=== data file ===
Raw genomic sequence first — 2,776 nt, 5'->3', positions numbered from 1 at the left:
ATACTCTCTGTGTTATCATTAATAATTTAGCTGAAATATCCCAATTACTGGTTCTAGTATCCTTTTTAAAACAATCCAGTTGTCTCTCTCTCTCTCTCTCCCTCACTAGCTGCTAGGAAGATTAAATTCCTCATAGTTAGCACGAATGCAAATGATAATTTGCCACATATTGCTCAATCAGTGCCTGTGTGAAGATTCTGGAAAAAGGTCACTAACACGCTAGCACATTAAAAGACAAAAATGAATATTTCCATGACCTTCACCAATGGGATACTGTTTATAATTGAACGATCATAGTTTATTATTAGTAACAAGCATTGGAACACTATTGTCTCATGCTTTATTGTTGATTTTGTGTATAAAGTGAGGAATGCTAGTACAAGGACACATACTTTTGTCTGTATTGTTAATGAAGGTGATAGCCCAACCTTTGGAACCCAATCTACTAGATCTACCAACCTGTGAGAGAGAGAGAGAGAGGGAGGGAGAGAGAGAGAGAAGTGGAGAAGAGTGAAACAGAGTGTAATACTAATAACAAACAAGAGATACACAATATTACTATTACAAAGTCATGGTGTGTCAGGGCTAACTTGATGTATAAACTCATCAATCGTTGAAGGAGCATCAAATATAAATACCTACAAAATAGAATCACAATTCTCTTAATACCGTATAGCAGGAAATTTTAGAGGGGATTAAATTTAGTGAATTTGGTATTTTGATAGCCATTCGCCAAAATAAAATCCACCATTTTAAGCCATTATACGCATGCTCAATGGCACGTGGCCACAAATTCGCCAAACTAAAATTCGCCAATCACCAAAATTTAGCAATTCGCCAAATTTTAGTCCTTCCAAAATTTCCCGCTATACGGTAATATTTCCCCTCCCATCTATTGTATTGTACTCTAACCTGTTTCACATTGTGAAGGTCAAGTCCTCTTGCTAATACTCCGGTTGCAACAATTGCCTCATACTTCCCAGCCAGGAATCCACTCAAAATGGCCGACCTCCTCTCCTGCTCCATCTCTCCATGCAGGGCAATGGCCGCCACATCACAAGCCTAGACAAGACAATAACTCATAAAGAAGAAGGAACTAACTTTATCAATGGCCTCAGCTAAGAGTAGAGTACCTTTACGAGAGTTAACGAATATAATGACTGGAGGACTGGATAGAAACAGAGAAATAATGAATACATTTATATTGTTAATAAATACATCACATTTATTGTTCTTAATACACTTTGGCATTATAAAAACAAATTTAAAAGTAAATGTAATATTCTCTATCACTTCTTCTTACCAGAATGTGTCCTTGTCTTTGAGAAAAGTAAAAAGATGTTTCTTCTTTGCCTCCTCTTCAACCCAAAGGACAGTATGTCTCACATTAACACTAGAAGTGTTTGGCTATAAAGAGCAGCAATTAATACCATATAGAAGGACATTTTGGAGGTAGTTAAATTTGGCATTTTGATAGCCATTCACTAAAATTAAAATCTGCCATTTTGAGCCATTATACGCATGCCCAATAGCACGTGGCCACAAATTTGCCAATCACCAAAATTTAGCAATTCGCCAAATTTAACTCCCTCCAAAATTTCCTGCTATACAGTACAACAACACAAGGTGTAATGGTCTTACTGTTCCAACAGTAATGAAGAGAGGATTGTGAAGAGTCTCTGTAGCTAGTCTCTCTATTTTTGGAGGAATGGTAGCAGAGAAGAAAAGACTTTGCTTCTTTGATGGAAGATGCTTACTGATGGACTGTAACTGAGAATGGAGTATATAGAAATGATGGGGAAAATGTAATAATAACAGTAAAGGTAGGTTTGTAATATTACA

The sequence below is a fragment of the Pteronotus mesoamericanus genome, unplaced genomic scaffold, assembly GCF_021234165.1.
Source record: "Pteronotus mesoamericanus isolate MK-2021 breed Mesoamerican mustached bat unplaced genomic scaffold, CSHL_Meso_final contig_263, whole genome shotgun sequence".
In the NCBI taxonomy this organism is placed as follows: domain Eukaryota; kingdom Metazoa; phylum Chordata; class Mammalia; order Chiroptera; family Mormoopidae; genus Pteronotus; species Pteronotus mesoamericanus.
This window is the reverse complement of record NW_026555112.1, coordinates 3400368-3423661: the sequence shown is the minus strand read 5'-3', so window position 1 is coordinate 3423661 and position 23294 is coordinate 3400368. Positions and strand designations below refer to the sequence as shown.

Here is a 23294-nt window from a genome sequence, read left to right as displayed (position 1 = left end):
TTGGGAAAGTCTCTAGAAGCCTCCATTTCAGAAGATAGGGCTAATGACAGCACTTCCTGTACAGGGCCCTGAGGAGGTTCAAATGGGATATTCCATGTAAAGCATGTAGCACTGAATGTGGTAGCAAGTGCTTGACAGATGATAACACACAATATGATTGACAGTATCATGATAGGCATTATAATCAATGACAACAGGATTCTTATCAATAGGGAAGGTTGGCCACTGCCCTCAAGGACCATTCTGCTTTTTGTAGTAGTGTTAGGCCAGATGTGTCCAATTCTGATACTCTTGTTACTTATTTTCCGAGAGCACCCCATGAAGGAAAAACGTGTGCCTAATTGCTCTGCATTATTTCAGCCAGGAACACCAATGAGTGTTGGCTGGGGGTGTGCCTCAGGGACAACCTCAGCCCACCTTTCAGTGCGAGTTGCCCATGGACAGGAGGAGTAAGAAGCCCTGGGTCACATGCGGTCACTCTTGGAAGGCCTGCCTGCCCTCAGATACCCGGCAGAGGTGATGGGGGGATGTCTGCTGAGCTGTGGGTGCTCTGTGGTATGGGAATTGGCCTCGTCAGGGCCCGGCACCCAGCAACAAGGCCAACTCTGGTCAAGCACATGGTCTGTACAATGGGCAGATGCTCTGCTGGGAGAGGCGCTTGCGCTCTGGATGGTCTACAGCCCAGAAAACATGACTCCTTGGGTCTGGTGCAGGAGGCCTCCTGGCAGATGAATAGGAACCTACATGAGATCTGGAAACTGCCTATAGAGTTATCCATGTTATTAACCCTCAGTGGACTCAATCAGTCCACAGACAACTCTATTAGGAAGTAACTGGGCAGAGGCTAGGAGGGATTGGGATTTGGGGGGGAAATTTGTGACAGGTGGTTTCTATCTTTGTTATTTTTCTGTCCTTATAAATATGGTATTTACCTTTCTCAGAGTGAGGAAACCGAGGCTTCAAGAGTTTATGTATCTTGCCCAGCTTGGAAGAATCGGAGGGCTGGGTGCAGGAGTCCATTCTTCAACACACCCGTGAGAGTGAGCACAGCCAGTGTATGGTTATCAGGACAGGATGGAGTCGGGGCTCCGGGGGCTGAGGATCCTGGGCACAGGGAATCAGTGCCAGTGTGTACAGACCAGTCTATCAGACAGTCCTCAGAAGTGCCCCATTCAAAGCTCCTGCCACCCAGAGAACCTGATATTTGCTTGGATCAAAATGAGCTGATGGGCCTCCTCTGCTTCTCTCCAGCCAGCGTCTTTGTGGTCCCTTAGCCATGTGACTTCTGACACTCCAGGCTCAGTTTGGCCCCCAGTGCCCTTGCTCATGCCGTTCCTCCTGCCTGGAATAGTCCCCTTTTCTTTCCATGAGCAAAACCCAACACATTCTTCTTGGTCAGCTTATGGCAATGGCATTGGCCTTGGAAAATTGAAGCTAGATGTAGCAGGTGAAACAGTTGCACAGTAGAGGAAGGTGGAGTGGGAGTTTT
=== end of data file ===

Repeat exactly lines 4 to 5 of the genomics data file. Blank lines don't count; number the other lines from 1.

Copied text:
Source record: "Pteronotus mesoamericanus isolate MK-2021 breed Mesoamerican mustached bat unplaced genomic scaffold, CSHL_Meso_final contig_263, whole genome shotgun sequence".
In the NCBI taxonomy this organism is placed as follows: domain Eukaryota; kingdom Metazoa; phylum Chordata; class Mammalia; order Chiroptera; family Mormoopidae; genus Pteronotus; species Pteronotus mesoamericanus.